Elite sport is about finding out the very best so Sea The Stars winning the Arc is very useful: From now on the great horse will be a benchmark. Isn’t that great? As well as everything else, he’s handy!
There won’t be a top horse that looks through a bridle in the next fifty years that will not end up being compared to Sea The Stars, and in all probability come up short.
On Irish racecourses, that used to be a role filled by Nijinsky. He was the byword for panache, as in x, y or z went past “like Nijinsky.” Well his memory can take a rest now. There’s a new symbol in town.
And the great part is that it’s a perfect symbol. No ifs or buts. There is nothing to crab this horse on. Physically he’s outstanding, as he is on pedigree. Sea The Stars has a perfect temperament and a peerless combination of speed and stamina. All of it has contributed to a perfect season where any combination of ground, trip and opposition has been swatted away with élan.
In the wider sporting context it is impossible to overstate the impact of this horse in what remains a major, and truly international, sport.
This corner bows to no one in its appreciation of the tennis maestro Roger Federer, a man whose will-to-win is clothed in a grace and style that makes him the outstanding sportsman in the world today. But there remains the Nadal question: How can Federer be the best of all time when its evens him and Nadal every time they step on court?
Cristiano Ronaldo is apparently the world’s finest footballer and yet would you have him in your five-a-side ahead of Messi or Rooney? Even in golf, which apparently is still being passed off as a sport, Tiger Woods is exhibiting signs of frailty when it comes to closing out majors.
But then there’s Sea The Stars, a horse bred and raised in Ireland, trained and ridden by Irishmen, whose streak of brilliance through the last six months makes him the outstanding Irish sports story of 2009.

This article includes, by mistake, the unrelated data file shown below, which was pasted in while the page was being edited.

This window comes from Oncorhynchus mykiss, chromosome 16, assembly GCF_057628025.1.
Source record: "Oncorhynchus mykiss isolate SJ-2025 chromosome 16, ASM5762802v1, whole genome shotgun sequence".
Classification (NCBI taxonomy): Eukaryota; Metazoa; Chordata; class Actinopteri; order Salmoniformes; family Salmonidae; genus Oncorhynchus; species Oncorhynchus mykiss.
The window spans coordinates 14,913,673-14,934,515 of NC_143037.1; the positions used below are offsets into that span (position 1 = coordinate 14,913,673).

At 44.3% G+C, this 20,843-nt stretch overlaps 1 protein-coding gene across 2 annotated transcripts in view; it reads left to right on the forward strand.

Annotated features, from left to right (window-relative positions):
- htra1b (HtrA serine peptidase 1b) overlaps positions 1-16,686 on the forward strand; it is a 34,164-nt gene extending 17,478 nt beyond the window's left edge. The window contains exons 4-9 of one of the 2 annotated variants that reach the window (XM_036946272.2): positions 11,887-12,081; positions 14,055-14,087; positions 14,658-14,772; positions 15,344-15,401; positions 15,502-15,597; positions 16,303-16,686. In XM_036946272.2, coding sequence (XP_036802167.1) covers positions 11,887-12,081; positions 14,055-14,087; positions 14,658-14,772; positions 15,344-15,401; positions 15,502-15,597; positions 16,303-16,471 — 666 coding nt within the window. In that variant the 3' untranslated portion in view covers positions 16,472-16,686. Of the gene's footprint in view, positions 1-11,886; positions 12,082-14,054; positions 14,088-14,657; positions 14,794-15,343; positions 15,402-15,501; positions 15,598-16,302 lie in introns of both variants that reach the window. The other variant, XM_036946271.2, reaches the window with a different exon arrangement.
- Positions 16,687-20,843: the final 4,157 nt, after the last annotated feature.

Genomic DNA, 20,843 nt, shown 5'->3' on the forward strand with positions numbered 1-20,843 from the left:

And yet when we come towards the end of the year, and the inevitable 2009 reviews, will that be reflected during the awards season. Not that they really mean anything, certainly not to Messrs Oxx and Kinane. But it’s still annoying to think the Sea The Stars story might get overlooked.
We all know the big yarn will be the rugby grand-slam, a totally meritorious success that still can’t hide the fact that being champions of Europe makes Ireland the fourth best rugby side in the world.
And the world in rugby terms is a pretty small place, more of a commonwealth in fact, with the remnants of empire joined in substantive terms by a few bits of France with a little slice of Argentine pampa thrown in for good measure.
In reality the rugger brigade are veering dangerously close to ‘World Series’ and ‘Super Bowl’ territory in terms of appeal to the bits of the globe that used not be coloured red.
In contrast there is hardly a corner of the world that doesn’t feel the tingle of competition between one thoroughbred running faster than another. It’s not just in Europe that Sea The Stars is now a benchmark of excellence but far beyond.
In theory there is no reason why he should not now travel to Santa Anita next month and run in the Breeders Cup. The synthetic surface looks like the ideal middle ground between turf and dirt and anyway it seems like those old rivals Rip Van Winkle and Mastercraftsman could end up being his biggest rivals.
But every gut instinct remains against it. Is it a fair ask to send a three year old six thousand miles at the end of a campaign like this to run in what is basically now an afterthought? It really looks like he has far more to lose than to gain in going to America. The mind keeps going back to Dancing Brave and the dreadful sense of anti-climax that came in Los Angeles twenty three years ago.
Maybe it’s just rank sentiment talking but the Sea The Stars story deserves a better ending than that. In fact it’s already got the perfect one.